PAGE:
UNIDENTIFIED ACTOR #2: (As character) Of course she was.

TAYLOR: (As character) And that meant telling him where the others were hiding.

MORETZ: (As Caitlin) No. No, I don't remember saying that.

LUNDEN: Throughout the play, as new information about the characters and events is revealed, director Steven Soderbergh says audience members begin to question their own beliefs.

SODERBERGH: The story sort of comes at you in waves, like we experience the news cycle. Sort of every scene, there's another shoe that drops and you go, oh boy. Now, I have to rethink what I've been watching.

LUNDEN: Audiences will have a limited opportunity to make up their own minds. "The Library" is at the Public Theater through April 27th. For NPR News, I'm Jeff Lunden in New York.

Copyright © 2014 NPR. All rights reserved. Visit our website terms of use and permissions pages at www.npr.org for further information.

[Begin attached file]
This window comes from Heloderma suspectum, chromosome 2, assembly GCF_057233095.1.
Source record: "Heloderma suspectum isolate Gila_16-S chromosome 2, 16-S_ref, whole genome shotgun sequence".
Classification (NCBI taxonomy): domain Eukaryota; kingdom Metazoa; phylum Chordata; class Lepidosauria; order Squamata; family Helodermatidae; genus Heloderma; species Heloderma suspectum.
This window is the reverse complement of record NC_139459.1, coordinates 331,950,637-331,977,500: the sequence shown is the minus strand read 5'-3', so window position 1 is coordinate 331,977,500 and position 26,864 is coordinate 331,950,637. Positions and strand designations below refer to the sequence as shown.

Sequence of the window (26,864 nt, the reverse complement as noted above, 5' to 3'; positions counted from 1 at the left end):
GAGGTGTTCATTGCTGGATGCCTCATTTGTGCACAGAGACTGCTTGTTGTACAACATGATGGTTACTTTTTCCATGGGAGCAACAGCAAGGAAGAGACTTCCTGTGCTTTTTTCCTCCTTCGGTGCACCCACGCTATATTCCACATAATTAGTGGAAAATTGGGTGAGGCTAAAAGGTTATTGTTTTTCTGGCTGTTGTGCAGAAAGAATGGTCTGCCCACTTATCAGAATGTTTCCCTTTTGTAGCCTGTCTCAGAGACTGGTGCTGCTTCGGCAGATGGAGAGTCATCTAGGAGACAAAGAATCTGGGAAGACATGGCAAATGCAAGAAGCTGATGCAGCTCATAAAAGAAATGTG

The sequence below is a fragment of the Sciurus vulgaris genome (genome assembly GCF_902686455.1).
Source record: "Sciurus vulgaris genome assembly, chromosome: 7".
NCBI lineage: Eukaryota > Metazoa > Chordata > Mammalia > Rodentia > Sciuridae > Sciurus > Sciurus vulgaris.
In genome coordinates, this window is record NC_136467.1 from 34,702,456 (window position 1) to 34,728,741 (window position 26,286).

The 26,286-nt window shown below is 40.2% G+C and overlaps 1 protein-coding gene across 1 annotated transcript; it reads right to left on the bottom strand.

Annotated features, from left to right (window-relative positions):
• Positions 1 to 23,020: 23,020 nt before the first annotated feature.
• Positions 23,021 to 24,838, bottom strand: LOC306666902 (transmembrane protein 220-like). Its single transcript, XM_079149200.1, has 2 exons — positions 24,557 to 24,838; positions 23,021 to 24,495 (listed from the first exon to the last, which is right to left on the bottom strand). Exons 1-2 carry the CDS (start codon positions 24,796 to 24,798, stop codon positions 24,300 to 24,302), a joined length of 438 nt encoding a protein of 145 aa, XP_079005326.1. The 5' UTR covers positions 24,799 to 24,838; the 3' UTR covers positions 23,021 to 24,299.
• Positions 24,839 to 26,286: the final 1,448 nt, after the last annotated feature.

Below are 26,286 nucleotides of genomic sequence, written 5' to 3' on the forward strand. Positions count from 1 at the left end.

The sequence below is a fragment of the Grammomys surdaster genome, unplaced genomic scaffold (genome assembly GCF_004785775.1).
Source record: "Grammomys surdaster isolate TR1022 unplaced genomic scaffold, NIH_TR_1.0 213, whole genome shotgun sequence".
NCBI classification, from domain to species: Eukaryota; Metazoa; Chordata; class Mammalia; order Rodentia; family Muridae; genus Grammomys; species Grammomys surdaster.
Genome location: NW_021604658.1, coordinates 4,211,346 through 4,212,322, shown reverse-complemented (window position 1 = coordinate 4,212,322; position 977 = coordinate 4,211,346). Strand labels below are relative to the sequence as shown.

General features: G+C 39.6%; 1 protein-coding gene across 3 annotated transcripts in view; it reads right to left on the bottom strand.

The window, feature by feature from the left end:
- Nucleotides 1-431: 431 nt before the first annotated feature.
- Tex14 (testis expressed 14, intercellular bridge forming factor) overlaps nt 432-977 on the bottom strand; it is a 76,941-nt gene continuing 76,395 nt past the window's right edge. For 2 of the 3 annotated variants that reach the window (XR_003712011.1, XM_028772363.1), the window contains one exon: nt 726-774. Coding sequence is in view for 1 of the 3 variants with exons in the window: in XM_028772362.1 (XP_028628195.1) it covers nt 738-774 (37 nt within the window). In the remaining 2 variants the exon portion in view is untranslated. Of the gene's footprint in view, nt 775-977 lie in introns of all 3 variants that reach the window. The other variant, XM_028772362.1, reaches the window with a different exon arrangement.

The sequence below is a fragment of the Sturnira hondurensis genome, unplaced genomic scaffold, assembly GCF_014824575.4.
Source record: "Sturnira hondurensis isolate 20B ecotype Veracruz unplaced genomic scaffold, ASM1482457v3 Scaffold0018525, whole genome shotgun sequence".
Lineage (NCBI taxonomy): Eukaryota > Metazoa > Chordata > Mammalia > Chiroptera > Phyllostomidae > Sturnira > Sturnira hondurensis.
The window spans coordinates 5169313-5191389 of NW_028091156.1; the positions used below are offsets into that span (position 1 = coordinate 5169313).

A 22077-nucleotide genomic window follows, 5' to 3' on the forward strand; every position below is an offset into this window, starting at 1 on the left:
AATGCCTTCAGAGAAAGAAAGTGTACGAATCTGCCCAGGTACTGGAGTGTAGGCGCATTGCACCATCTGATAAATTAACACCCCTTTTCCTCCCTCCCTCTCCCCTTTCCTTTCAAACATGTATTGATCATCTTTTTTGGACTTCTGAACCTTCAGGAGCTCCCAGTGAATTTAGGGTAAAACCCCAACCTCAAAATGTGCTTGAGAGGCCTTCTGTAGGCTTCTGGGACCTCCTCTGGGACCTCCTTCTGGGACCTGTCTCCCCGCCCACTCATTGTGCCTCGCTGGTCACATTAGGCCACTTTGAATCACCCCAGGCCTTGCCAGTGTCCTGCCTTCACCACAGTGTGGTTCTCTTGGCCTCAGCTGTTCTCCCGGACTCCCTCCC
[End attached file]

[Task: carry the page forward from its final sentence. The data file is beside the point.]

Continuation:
NPR transcripts are created on a rush deadline by a contractor for NPR, and accuracy and availability may vary. This text may not be in its final form and may be updated or revised in the future. Please be aware that the authoritative record of NPR’s programming is the audio.

Comments

 

Please keep your community civil. All comments must follow the NPR.org Community rules and Terms of Use. NPR reserves the right to use the comments we receive, in whole or in part, and to use the commenter's name and location, in any medium. See also the Terms of Use, Privacy Policy and Community FAQ.